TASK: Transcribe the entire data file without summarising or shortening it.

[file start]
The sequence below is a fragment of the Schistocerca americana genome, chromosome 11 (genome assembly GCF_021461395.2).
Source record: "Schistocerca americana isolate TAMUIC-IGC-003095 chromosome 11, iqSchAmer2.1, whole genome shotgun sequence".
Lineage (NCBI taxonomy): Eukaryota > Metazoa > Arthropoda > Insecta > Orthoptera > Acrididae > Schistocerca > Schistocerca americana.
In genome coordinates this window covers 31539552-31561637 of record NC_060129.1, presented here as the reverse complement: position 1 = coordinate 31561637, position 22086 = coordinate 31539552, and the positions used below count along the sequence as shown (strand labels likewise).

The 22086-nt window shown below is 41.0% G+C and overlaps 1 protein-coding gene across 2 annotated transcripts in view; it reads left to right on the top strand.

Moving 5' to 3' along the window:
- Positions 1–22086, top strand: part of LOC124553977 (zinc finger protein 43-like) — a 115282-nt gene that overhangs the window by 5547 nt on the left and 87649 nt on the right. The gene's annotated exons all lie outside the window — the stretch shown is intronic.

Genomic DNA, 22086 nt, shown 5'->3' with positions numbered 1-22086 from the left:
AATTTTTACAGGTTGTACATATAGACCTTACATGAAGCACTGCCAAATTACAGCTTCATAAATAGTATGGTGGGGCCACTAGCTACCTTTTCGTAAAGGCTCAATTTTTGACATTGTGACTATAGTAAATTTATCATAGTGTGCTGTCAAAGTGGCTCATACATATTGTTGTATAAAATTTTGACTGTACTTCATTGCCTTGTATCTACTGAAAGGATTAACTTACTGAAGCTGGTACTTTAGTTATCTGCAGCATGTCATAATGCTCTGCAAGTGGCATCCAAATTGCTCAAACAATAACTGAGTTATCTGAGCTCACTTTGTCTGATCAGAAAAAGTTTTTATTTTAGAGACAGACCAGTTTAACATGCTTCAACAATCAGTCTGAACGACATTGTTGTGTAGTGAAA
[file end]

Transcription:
The sequence below is a fragment of the Schistocerca americana genome, chromosome 11 (genome assembly GCF_021461395.2).
Source record: "Schistocerca americana isolate TAMUIC-IGC-003095 chromosome 11, iqSchAmer2.1, whole genome shotgun sequence".
Lineage (NCBI taxonomy): Eukaryota > Metazoa > Arthropoda > Insecta > Orthoptera > Acrididae > Schistocerca > Schistocerca americana.
In genome coordinates this window covers 31539552-31561637 of record NC_060129.1, presented here as the reverse complement: position 1 = coordinate 31561637, position 22086 = coordinate 31539552, and the positions used below count along the sequence as shown (strand labels likewise).

The 22086-nt window shown below is 41.0% G+C and overlaps 1 protein-coding gene across 2 annotated transcripts in view; it reads left to right on the top strand.

Moving 5' to 3' along the window:
- Positions 1–22086, top strand: part of LOC124553977 (zinc finger protein 43-like) — a 115282-nt gene that overhangs the window by 5547 nt on the left and 87649 nt on the right. The gene's annotated exons all lie outside the window — the stretch shown is intronic.

Genomic DNA, 22086 nt, shown 5'->3' with positions numbered 1-22086 from the left:
AATTTTTACAGGTTGTACATATAGACCTTACATGAAGCACTGCCAAATTACAGCTTCATAAATAGTATGGTGGGGCCACTAGCTACCTTTTCGTAAAGGCTCAATTTTTGACATTGTGACTATAGTAAATTTATCATAGTGTGCTGTCAAAGTGGCTCATACATATTGTTGTATAAAATTTTGACTGTACTTCATTGCCTTGTATCTACTGAAAGGATTAACTTACTGAAGCTGGTACTTTAGTTATCTGCAGCATGTCATAATGCTCTGCAAGTGGCATCCAAATTGCTCAAACAATAACTGAGTTATCTGAGCTCACTTTGTCTGATCAGAAAAAGTTTTTATTTTAGAGACAGACCAGTTTAACATGCTTCAACAATCAGTCTGAACGACATTGTTGTGTAGTGAAA